warlike and wicked. Mormon in time, "seeing that the Lamanites

were about to overthrow the land," took the records from their

hiding place. He himself accepted the command of the armies of

the Nephites, but they were defeated with great slaughter, the

Lamanites laying waste their cities and driving them northward.



Finally Mormon sent a letter to the king of the Lamanites, asking

that the Nephites might gather their people "unto the land of

Cumorah, by a hill which was called Cumorah, and there we would

give them battle." There, in the year 384 A.D., Mormon "made this

record out of the plates of Nephi, and hid up in the hill Cumorah

all the records which have been entrusted to me by the hand of

the Lord, save it were those few plates which I gave unto my son

Moroni."* This hill, according to the Mormon teaching, is the

hill near Palmyra, New York, where Smith found the plates, just

as Mormon had deposited them.



* Hyde gives a list of twenty-four additional plates mentioned in

this Bible which must still await digging up in the hill near

Palmyra.





In the battle which took place there the Nephites were

practically annihilated, and all the fugitives were killed except

Moroni, the son of Mormon, who undertook the completion of the

"record." Moroni excuses the briefness of his narrative by

explaining that he had not room in the plates, "and ore have I

none" (to make others). What he adds is in the nature of a

defence of the revealed character of the Mormon Bible and of

Smith's character as a prophet. Those, for instance, who say that

there are no longer "revelations, nor prophecies, nor gifts, nor

healing, nor speaking with tongues," are told that they know not

the Gospel of Christ and do not understand the Scriptures. An

effort is made to forestall criticism of the "mistakes" that are

conceded in the title-page dedication by saying, "Condemn me not

because of mine imperfection, neither my father, because of his

imperfection, neither them who have written before him" (Book of

Mormon ix. 31).



Evidently foreseeing that it would be asked why these "records,"

written by Jews and their descendants, were not in Hebrew, Mormon

adds (chap. ix. 32, 33):--



"And now behold, we have written this record according to our

knowledge, in the characters which are called among us the

reformed Egyptian, being handed down and altered by us, according

to our manner of speech.



"And if our plates had been sufficiently large, we should have

written in Hebrew; but the Hebrew hath been altered by us also;

and if we could have written in Hebrew, behold, ye would have had

no imperfection in our record."



Few parts of this mythical Bible approached nearer to the

burlesque than this excuse for having descendants of the Jews

write in "reformed Egyptian."



The secular story of the ancient races running through this Bible

is so confused by the introduction of new matter by the "author"*

and by repetitions that it is puzzling to pick it out. The Book

of Ether was somewhat puzzling even to the early Mormons, and we

find Parley P. Pratt, in his analysis of it, printed in London in

1854, saying, "Ether SEEMS to have been a lineal descendant of

Jared."



*Professor Whitsitt, of the Southern Baptist Theological

Seminary, Louisville, Kentucky, in his article on Mormonism in

"The Concise Dictionary of Religious Knowledge, and Gazetteer"

(New York, 1891), divides the Mormon Bible into three sections,

viz.: the first thirteen books, presented as the works of Mormon;

the Book of Ether, with which Mormon had no connection; and the

fifteenth book," which was sent forth by the editor under the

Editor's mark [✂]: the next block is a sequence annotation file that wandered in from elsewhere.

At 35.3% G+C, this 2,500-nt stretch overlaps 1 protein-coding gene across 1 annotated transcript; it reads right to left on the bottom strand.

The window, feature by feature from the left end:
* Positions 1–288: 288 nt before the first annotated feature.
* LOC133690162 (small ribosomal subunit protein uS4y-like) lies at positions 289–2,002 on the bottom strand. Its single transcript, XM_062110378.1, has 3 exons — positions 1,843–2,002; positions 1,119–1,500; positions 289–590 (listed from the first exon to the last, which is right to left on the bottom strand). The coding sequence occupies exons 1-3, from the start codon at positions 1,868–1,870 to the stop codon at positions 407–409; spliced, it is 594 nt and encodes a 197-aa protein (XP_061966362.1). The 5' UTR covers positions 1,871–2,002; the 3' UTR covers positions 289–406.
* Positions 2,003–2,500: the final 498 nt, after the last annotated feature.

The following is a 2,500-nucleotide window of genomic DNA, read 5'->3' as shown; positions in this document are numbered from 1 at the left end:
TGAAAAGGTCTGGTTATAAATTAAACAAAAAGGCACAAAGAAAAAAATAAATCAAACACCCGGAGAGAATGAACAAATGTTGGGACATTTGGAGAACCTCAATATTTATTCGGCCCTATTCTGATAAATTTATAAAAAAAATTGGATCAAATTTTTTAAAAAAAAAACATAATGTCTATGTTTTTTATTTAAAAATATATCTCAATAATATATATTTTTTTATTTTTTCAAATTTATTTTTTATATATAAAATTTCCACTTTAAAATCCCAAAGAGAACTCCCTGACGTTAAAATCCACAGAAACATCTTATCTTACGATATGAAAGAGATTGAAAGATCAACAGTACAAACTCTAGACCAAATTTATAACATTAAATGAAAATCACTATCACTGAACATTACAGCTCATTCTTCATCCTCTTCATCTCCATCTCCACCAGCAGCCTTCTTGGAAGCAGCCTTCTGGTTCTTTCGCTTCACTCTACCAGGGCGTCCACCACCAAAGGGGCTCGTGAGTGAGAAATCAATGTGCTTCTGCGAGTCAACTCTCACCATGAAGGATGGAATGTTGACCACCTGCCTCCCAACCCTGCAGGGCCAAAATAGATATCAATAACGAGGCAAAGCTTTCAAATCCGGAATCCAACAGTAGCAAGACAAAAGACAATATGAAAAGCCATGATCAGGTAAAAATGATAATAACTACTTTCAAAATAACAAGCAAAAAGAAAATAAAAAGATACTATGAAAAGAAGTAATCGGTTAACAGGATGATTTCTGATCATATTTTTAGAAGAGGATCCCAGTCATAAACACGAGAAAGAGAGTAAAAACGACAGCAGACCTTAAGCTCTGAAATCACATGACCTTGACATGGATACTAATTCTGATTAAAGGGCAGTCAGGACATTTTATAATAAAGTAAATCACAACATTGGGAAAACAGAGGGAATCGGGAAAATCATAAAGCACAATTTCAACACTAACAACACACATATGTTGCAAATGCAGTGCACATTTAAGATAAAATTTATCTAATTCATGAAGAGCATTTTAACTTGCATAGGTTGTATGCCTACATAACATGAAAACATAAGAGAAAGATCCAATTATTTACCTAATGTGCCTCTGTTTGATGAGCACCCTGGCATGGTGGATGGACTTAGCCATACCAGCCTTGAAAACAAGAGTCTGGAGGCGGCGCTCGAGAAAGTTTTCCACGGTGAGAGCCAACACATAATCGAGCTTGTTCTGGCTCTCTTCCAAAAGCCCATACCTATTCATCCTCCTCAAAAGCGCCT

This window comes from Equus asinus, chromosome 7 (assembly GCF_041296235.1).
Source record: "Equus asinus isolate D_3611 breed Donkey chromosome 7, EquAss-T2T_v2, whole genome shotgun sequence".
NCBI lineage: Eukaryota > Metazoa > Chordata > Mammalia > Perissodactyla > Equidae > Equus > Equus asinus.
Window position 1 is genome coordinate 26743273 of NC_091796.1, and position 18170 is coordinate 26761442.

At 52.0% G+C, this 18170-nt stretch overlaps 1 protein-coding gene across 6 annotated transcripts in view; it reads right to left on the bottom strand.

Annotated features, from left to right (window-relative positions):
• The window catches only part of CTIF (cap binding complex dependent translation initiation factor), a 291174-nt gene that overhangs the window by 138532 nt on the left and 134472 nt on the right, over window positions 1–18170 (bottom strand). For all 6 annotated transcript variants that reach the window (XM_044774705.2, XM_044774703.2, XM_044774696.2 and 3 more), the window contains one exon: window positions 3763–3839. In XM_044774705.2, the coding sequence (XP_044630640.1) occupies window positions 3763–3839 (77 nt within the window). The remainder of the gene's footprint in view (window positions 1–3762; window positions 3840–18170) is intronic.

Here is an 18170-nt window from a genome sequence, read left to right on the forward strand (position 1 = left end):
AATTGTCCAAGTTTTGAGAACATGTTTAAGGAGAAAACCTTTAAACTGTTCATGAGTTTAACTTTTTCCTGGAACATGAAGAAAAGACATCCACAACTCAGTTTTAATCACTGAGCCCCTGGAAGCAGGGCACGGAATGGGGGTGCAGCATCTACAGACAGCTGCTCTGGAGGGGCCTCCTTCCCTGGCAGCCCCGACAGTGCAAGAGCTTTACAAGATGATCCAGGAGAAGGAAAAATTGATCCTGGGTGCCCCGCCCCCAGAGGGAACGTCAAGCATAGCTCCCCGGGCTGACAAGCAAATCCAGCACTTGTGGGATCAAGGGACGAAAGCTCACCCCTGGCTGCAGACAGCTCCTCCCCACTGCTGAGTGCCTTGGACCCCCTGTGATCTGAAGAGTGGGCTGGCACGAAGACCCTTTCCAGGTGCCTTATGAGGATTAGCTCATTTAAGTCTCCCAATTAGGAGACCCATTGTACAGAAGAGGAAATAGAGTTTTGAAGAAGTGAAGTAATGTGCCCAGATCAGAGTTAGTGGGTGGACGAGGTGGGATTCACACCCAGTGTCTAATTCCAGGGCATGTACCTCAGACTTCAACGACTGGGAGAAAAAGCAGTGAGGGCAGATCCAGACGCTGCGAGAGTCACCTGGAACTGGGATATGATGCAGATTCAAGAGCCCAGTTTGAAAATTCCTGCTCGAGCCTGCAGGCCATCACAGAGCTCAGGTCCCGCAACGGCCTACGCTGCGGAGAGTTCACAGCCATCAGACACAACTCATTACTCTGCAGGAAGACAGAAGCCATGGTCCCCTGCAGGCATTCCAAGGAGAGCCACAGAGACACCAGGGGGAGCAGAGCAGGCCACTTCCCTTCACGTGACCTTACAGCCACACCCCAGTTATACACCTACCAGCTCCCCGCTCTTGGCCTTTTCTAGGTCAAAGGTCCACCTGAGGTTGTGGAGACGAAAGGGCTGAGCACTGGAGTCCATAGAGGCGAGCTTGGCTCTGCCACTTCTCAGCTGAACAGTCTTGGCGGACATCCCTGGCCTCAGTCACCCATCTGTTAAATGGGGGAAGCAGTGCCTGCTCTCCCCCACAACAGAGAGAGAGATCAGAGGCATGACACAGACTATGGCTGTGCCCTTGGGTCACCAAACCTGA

name of Moroni. "He thus explains his view of the "editing" that

was done in the preparation of the work for publication:--



"The editor undertook to rewrite and recast the whole of the

abridgment (of Nephi's previous history), but his industry failed

him at the close of the Book of Omni. The first six books that he

had rewritten were given the names of the small plates.... The

book called the 'Words of Mormon' in the original work stood at

the beginning, as a sort of preface to the entire abridgment of

Mormon; but when the editor had rewritten the first six books, he

felt that these were properly his own performance, and the 'Words

of Mormon' were assigned a position just in front of the Book of

Mosiah, when the abstract of Mormon took its real

commencement....



"The question may now be raised as to who was the editor of the

Book of Mormon.... In its theological positions and coloring the

Book of Mormon is a volume of Disciple theology (this does not

include the later polygamous doctrine and other gross Mormon

errors). This conclusion is capable of demonstration beyond any

reasonable question. Let notice also be taken of the fact that

the Book of Mormon bears traces of two several redactions. It

contains, in the first redaction, that type of doctrine which the

Disciples held and proclaimed prior to November 18, 1827, when

they had not yet formally embraced what is commonly considered to

be the tenet of baptismal remission. It also contains the type of

doctrine which the Disciples have been defending since November

18, 1827, under the name of the ancient Gospel, of which the

tenet of socalled baptismal remission is a leading feature. All

authorities agree that Mr. Smith obtained possession of the work

on September 22, 1827, a period of nearly two months before the

Disciples concluded to embrace this tenet. The editor felt that

the Book of Mormon would be sadly incomplete if this notion were

not included. Accordingly, he found means to communicate with Mr.

Smith, and, regaining possession of certain portions of the

manuscript, to insert the new item.... Rigdon was the only

Disciple minister who vigorously and continuously demanded that

his brethren should adopt the additional points that have been

indicated."





Very concisely, this Bible story of the most ancient race that

came to America, the Jaredites, may be thus stated:--



This race, being righteous, were not punished by the Lord at

Babel, but were led to the ocean, where they constructed a vessel

by direction of the Lord, in which they sailed to North America.